As you have learned in the previous lines, your baby with Down Syndrome will be a little different, and there will be some things you will have to consider to make sure he’s developing happy and well. There is no Down Syndrome treatment, but there are some extra things you’ll have to pay attention to. We’d like to be of help with the following tips and useful information:

  • Breast milk always makes things better: Babies with Down Syndrome are more vulnerable to colds, infections and respiratory diseases, so they could really benefit from the protection that comes from breastfeeding. Besides, it will strengthen his or her facial muscles, which will prove useful later on. However, there may be some extra difficulties added, since it can be more difficult for them to latch on correctly. Work on it with your doctor and midwife, and ask for a lactation specialist if you’re set on breastfeeding and are having problems.

  • Extra care in dreamland… Babies with Down Syndrome have a bigger tongue, which can make them more vulnerable to obstructive sleep apnea – which means that their tongue falls on the back of the throat and they stop breathing for short periods of time. Now don’t panic, because this doesn’t mean that your little one will choke while sleeping! It just means that you should be aware of weird noises or restlessness while your baby is sleeping. It’s also recommendable that they have a sleep study later on.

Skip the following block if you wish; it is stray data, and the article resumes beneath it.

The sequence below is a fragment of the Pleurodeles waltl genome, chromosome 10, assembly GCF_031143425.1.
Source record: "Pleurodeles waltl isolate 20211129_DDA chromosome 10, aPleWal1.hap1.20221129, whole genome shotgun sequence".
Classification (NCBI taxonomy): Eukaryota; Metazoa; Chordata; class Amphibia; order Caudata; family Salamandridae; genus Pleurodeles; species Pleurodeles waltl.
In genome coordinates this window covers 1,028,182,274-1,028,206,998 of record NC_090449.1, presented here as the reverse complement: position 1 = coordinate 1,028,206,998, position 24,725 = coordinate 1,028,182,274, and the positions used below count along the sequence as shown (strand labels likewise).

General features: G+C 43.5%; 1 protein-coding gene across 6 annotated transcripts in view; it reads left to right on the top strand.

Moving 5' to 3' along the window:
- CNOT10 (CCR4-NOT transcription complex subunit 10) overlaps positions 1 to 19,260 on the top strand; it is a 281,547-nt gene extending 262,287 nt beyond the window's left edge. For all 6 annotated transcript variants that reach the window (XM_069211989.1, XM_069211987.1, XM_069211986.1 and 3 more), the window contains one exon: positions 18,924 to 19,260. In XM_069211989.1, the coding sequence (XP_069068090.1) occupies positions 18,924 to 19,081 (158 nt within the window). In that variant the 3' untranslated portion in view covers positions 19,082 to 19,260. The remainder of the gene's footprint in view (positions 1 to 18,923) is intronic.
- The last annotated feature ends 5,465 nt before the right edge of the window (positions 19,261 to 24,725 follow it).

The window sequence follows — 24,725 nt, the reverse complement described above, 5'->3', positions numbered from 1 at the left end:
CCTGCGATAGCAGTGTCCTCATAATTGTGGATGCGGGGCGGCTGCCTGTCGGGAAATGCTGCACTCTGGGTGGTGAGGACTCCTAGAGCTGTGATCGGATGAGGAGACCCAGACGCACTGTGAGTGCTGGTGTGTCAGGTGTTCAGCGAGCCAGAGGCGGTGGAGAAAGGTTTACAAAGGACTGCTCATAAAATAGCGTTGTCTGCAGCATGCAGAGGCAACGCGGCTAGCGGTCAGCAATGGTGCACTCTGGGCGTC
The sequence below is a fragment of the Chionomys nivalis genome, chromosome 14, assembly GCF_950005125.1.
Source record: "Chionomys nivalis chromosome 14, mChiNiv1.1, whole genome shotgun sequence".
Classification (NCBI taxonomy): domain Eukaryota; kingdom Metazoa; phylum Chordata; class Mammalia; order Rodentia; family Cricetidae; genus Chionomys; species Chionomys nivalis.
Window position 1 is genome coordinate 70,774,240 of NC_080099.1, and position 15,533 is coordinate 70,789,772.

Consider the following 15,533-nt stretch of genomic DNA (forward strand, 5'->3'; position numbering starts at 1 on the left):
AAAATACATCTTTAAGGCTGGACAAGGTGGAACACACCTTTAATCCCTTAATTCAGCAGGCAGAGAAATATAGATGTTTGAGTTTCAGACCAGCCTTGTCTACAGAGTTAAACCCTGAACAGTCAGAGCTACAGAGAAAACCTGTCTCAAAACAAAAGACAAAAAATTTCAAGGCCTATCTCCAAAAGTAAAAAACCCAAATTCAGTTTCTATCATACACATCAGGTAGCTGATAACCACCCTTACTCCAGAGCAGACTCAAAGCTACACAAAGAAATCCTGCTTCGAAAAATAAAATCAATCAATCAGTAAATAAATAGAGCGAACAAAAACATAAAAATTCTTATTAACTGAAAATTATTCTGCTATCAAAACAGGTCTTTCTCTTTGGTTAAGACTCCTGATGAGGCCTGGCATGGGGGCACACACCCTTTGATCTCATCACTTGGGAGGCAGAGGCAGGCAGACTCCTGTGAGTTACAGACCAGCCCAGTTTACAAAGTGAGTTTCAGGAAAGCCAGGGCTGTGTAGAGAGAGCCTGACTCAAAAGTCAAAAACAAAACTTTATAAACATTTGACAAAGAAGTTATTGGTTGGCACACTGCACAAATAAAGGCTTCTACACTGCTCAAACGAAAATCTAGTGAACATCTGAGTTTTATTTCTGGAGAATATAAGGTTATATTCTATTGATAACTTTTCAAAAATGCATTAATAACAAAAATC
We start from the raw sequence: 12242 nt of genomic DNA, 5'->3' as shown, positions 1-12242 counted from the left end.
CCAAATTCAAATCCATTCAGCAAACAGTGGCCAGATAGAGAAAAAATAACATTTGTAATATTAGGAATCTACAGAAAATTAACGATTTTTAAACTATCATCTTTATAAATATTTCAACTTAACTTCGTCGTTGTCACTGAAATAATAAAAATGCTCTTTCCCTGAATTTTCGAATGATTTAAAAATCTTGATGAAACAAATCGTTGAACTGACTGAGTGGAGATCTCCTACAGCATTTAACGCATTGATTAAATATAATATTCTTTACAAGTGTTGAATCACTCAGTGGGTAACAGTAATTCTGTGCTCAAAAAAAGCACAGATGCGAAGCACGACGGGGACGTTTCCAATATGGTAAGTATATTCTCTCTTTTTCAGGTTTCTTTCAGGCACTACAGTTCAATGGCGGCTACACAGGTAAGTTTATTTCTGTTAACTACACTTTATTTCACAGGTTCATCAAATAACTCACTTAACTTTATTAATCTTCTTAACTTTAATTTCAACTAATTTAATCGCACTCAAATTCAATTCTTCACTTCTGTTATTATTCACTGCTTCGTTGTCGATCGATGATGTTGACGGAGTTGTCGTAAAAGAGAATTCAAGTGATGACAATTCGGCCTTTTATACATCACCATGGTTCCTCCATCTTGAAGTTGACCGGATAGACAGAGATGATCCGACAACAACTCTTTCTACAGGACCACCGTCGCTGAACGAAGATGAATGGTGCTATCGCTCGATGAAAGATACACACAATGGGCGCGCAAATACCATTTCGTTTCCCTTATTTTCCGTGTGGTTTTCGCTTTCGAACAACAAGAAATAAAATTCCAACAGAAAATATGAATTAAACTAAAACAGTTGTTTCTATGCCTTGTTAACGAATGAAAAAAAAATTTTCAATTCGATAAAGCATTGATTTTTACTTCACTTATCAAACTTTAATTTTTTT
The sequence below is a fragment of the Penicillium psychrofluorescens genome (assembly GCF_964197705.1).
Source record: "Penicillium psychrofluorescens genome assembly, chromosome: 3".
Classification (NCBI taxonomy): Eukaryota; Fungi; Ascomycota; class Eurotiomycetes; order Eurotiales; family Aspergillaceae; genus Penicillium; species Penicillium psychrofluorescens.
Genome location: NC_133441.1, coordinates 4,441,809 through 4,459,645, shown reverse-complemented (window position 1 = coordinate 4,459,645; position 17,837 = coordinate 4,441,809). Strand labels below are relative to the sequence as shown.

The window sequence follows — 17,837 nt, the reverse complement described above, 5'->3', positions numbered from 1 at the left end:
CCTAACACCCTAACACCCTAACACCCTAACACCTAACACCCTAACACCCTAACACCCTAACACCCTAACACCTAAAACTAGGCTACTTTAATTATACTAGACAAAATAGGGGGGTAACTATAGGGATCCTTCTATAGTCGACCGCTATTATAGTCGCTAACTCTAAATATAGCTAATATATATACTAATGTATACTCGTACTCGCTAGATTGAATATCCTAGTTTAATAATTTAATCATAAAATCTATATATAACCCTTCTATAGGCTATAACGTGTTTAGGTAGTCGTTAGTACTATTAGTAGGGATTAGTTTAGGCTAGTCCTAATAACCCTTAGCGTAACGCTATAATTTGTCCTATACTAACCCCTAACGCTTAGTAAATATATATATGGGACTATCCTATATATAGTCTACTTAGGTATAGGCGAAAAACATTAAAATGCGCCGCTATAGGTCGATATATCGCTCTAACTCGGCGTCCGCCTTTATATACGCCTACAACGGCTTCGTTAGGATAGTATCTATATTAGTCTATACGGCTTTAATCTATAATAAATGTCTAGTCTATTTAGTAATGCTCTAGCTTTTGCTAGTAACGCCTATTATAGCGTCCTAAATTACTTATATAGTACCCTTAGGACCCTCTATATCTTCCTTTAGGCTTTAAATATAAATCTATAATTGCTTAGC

• And by the doctor: As you have seen, babies and children with Down Syndrome have a more delicate health, so be prepared to visit your paediatrician often. It doesn’t mean that your little one will always be sick, of course, but it’s good to keep a more regular schedule of visits to make sure everything’s OK.

  • Milestones under control: Learning disabilities are part do Down Syndrome, so be patient if your little one isn’t reaching baby milestones at the same path other babies do. Besides, they have a lower muscle tone, which makes reaching physical milestones like crawling or walking also harder for them. There are physical therapies available, as well as speech and language therapies and others that will help your little one get there. You can also help them with baby brain stimulation games, by talking to them, and cheering them. They will get there – it will take them a bit longer, but they will!


Nowadays, there are more options for children with Down Syndrome than years ago. Your child will need more support, but with a caring, loving and stimulating environment, he or she will also be able to excel. They will go to regular school and will be able to socialise and make friends, they will be able to study, get a job, have relationships and contribute to their community. They will need for you to help them grow strong and aware that they have Down Syndrome, but there is no reason why your little one couldn’t live a happy life.